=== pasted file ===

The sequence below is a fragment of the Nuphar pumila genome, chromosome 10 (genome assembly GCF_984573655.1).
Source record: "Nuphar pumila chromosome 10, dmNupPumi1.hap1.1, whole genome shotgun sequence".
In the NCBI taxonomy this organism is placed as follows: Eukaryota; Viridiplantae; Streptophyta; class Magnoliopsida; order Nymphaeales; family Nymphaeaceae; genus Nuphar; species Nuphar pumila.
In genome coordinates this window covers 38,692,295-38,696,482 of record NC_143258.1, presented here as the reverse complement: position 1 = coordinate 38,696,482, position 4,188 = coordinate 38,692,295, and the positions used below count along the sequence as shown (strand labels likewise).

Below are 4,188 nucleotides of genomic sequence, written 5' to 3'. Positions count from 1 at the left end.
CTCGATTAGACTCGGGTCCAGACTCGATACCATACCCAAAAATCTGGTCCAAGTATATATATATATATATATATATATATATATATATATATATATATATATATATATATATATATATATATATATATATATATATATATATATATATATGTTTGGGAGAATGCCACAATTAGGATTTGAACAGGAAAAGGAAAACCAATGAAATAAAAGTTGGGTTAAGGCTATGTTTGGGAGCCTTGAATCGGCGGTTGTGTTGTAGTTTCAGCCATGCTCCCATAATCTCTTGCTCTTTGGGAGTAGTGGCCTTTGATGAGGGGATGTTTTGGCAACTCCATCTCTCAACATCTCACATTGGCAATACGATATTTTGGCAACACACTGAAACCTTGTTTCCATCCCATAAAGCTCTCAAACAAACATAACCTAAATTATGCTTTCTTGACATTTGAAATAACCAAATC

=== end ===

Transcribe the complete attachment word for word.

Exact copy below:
The sequence below is a fragment of the Nuphar pumila genome, chromosome 10 (genome assembly GCF_984573655.1).
Source record: "Nuphar pumila chromosome 10, dmNupPumi1.hap1.1, whole genome shotgun sequence".
In the NCBI taxonomy this organism is placed as follows: Eukaryota; Viridiplantae; Streptophyta; class Magnoliopsida; order Nymphaeales; family Nymphaeaceae; genus Nuphar; species Nuphar pumila.
In genome coordinates this window covers 38,692,295-38,696,482 of record NC_143258.1, presented here as the reverse complement: position 1 = coordinate 38,696,482, position 4,188 = coordinate 38,692,295, and the positions used below count along the sequence as shown (strand labels likewise).

Below are 4,188 nucleotides of genomic sequence, written 5' to 3'. Positions count from 1 at the left end.
CTCGATTAGACTCGGGTCCAGACTCGATACCATACCCAAAAATCTGGTCCAAGTATATATATATATATATATATATATATATATATATATATATATATATATATATATATATATATATATATATATATATATATATATATATATATATATGTTTGGGAGAATGCCACAATTAGGATTTGAACAGGAAAAGGAAAACCAATGAAATAAAAGTTGGGTTAAGGCTATGTTTGGGAGCCTTGAATCGGCGGTTGTGTTGTAGTTTCAGCCATGCTCCCATAATCTCTTGCTCTTTGGGAGTAGTGGCCTTTGATGAGGGGATGTTTTGGCAACTCCATCTCTCAACATCTCACATTGGCAATACGATATTTTGGCAACACACTGAAACCTTGTTTCCATCCCATAAAGCTCTCAAACAAACATAACCTAAATTATGCTTTCTTGACATTTGAAATAACCAAATC